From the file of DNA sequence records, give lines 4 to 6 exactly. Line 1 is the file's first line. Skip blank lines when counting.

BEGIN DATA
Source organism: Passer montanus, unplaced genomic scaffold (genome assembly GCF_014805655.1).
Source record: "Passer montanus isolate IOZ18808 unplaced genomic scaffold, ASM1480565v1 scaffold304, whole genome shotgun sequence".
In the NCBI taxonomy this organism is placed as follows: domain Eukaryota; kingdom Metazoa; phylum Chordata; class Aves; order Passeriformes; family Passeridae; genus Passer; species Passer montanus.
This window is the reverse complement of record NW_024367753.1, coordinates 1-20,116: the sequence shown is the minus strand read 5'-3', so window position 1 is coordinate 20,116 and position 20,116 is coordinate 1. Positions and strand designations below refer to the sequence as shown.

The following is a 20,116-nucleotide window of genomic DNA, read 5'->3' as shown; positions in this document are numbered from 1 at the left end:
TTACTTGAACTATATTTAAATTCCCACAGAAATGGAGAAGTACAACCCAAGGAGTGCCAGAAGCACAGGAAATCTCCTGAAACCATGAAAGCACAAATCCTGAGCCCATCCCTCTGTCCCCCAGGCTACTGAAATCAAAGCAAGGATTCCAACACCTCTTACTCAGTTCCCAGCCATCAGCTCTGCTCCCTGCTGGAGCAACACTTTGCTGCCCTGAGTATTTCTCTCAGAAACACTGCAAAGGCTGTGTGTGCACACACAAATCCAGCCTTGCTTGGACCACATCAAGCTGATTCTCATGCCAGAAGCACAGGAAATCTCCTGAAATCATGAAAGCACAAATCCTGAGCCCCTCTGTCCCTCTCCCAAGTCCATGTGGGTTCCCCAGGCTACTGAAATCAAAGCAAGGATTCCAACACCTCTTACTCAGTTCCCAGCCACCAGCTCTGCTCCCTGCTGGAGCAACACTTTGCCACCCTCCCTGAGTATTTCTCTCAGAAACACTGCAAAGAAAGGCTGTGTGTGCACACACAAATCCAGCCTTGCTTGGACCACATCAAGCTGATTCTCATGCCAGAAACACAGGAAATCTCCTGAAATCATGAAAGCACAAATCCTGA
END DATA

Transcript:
This window is the reverse complement of record NW_024367753.1, coordinates 1-20,116: the sequence shown is the minus strand read 5'-3', so window position 1 is coordinate 20,116 and position 20,116 is coordinate 1. Positions and strand designations below refer to the sequence as shown.

The following is a 20,116-nucleotide window of genomic DNA, read 5'->3' as shown; positions in this document are numbered from 1 at the left end:
TTACTTGAACTATATTTAAATTCCCACAGAAATGGAGAAGTACAACCCAAGGAGTGCCAGAAGCACAGGAAATCTCCTGAAACCATGAAAGCACAAATCCTGAGCCCATCCCTCTGTCCCCCAGGCTACTGAAATCAAAGCAAGGATTCCAACACCTCTTACTCAGTTCCCAGCCATCAGCTCTGCTCCCTGCTGGAGCAACACTTTGCTGCCCTGAGTATTTCTCTCAGAAACACTGCAAAGGCTGTGTGTGCACACACAAATCCAGCCTTGCTTGGACCACATCAAGCTGATTCTCATGCCAGAAGCACAGGAAATCTCCTGAAATCATGAAAGCACAAATCCTGAGCCCCTCTGTCCCTCTCCCAAGTCCATGTGGGTTCCCCAGGCTACTGAAATCAAAGCAAGGATTCCAACACCTCTTACTCAGTTCCCAGCCACCAGCTCTGCTCCCTGCTGGAGCAACACTTTGCCACCCTCCCTGAGTATTTCTCTCAGAAACACTGCAAAGAAAGGCTGTGTGTGCACACACAAATCCAGCCTTGCTTGGACCACATCAAGCTGATTCTCATGCCAGAAACACAGGAAATCTCCTGAAATCATGAAAGCACAAATCCTGA